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The CLMP Newswire
Table of Contents for December 15, 2001 (Volume 1, Number 19)
Note: As the year nears its end, we thought it was the perfect time to take an in-depth look at a sample of independent presses. We selected three member presses, based on size, and asked them both how they fared in 2001 and what they hope to accomplish in 2002. First, we interviewed a small press--one that publishes fewer than five books a year. We also queried a medium-sized press that publishes between five and 10 books each year. And finally, we spoke to a larger press publishing well over ten books per year. Each has managed to stay afloat for over twenty years publishing fine literature.
We will return the first of January with a special double issue. Until then, we hope you enjoy this special issue and wish you all a healthy, happy, and warm holiday.
YEAR-END RUMINATIONS: A PROFILE OF THREE CLMP PRESSES
Eugene, Oregon-based Silverfish Press might be small, but what it lacks in size it makes up for in longevity. Founder and Editor Roger Moody has kept the non-profit press alive, and continued to publish a maximum of three books a year, for 23 years. "This has been completely a labor of love," says Moody. "For the first 19 years, I didn't make any money at all." Now, he manages to make a small honorarium--about $200 a month--which he usually donates back to his press.
But Moody has never counted success in dollars. Instead, he is happy that the press has continued to simply stay alive. And he is proud of his record for publishing quality poetry. Between 1978 and 1995 he published 20 poetry chapbooks. Beginning in 1996, he started publishing full-length perfect-bound books, mostly to satisfy the needs of bookstores put off by the short format and odd sizes of chapbooks. And every year, Moody has been publishing the Gerald Cable Book Award, named after a poet he met at the Squaw Valley Writer's Conference who donated his inheritance to the press.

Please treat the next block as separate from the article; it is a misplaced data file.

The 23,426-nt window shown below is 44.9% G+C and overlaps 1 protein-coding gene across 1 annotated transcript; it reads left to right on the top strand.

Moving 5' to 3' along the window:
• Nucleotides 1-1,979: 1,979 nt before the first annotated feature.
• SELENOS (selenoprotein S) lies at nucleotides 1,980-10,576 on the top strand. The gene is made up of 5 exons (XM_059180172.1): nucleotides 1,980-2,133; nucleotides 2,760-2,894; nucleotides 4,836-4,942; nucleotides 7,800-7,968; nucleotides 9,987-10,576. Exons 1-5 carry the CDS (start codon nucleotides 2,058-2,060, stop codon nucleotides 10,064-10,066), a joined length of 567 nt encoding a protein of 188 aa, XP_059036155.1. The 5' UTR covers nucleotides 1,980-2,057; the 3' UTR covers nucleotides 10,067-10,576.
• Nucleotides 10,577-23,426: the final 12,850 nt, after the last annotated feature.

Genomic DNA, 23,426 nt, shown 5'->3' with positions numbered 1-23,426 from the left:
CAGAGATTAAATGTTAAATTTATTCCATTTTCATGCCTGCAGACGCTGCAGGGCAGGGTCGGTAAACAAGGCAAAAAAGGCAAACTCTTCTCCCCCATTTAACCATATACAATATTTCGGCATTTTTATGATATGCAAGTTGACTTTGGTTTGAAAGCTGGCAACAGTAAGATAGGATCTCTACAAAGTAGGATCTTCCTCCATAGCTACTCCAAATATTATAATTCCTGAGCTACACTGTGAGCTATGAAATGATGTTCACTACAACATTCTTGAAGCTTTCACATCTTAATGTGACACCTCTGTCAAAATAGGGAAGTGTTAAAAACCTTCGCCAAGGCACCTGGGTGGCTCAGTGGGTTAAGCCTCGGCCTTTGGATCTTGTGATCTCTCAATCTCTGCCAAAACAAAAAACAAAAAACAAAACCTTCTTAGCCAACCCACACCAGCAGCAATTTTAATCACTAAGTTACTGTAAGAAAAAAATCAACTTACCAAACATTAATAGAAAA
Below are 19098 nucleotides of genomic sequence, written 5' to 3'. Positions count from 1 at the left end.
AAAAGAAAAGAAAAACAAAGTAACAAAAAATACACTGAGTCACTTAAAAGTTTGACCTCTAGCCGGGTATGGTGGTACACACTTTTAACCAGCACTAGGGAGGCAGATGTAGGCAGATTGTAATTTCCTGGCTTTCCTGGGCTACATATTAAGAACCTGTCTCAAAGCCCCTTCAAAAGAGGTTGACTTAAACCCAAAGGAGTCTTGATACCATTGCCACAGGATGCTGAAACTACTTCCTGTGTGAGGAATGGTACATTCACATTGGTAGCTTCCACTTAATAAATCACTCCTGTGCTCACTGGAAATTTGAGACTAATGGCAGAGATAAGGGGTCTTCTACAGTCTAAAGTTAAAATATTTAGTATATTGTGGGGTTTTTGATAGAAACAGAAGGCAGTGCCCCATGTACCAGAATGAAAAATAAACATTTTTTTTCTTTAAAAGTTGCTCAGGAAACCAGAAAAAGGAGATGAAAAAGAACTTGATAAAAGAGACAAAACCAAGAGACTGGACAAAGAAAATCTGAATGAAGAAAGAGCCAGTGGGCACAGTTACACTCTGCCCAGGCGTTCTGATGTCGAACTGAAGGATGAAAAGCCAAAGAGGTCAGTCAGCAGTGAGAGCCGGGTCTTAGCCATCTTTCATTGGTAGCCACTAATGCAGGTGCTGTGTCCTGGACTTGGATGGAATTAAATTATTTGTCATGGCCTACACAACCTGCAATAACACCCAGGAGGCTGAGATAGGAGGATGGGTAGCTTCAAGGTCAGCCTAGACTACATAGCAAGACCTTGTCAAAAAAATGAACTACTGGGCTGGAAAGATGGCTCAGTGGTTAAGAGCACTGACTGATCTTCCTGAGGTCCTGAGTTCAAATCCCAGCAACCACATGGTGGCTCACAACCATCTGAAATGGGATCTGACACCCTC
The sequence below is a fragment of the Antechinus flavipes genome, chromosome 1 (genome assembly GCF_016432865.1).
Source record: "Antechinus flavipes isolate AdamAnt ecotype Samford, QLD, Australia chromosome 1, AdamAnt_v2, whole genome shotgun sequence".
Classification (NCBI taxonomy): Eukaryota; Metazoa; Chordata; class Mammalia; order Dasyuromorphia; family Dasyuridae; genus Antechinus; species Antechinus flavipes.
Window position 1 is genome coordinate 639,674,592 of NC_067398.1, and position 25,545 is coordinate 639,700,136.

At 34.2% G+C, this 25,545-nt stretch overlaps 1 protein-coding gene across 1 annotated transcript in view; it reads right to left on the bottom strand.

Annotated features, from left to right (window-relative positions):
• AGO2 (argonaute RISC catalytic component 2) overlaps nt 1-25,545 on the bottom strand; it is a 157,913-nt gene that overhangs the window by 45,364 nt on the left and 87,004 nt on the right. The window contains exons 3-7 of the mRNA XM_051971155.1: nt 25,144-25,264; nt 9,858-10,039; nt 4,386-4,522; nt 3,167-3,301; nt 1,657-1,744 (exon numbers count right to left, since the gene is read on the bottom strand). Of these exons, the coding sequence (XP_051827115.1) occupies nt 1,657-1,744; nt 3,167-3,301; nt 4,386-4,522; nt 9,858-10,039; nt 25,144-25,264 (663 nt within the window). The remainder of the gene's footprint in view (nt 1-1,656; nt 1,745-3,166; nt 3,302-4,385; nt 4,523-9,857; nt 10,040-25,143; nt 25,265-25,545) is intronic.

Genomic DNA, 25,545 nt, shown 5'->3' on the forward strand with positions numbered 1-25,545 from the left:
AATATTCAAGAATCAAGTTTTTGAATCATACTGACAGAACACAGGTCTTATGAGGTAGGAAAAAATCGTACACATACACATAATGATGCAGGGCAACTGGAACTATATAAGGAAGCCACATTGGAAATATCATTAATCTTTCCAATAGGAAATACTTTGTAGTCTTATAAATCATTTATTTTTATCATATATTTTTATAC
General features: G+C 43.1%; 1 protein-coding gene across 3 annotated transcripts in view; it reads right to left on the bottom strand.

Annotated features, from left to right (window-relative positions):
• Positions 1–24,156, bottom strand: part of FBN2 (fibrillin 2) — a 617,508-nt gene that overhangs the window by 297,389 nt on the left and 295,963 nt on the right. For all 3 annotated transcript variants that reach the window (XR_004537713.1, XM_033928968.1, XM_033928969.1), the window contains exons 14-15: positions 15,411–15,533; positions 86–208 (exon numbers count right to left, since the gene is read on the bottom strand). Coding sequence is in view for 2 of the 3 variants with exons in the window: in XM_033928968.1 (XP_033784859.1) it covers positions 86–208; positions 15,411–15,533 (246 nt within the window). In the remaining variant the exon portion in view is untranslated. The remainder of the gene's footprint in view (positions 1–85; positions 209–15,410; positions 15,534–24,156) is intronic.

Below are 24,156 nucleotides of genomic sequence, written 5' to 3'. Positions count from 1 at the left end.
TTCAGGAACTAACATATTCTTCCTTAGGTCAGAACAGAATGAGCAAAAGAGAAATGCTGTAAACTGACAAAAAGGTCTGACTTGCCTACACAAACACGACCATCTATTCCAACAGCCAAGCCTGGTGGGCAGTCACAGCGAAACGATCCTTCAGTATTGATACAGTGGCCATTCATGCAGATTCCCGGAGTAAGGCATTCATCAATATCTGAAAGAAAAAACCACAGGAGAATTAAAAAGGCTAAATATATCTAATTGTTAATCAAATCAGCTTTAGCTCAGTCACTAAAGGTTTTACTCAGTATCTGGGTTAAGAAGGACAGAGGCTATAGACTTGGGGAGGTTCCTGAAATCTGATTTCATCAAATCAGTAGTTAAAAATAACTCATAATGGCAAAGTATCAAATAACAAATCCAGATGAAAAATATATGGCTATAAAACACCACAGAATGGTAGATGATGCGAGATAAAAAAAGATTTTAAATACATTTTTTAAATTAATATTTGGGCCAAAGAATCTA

This past year, Moody was forced to shut down the Silverfish Review for lack of funds and time. But his press continues, and continues to succeed. He published three books as usual, and in September Red Town by Judy Skillman won the "Most Adventurous Publication" award at the annual Bumpershoot literary festival in Seattle. Also, the press received a grant from Literary Arts, Inc. in Portland to reprint Dime Store Erotics by Anne Townsend. And though it may not seem like much to larger non-profits, a Silverfish book by Nin Andrews, Why They Grow Wings, recently received a rave review in Booklist. On the marketing front, Moody wrote a successful proposal for Silverfish author events at the Richard Hugo House in Seattle.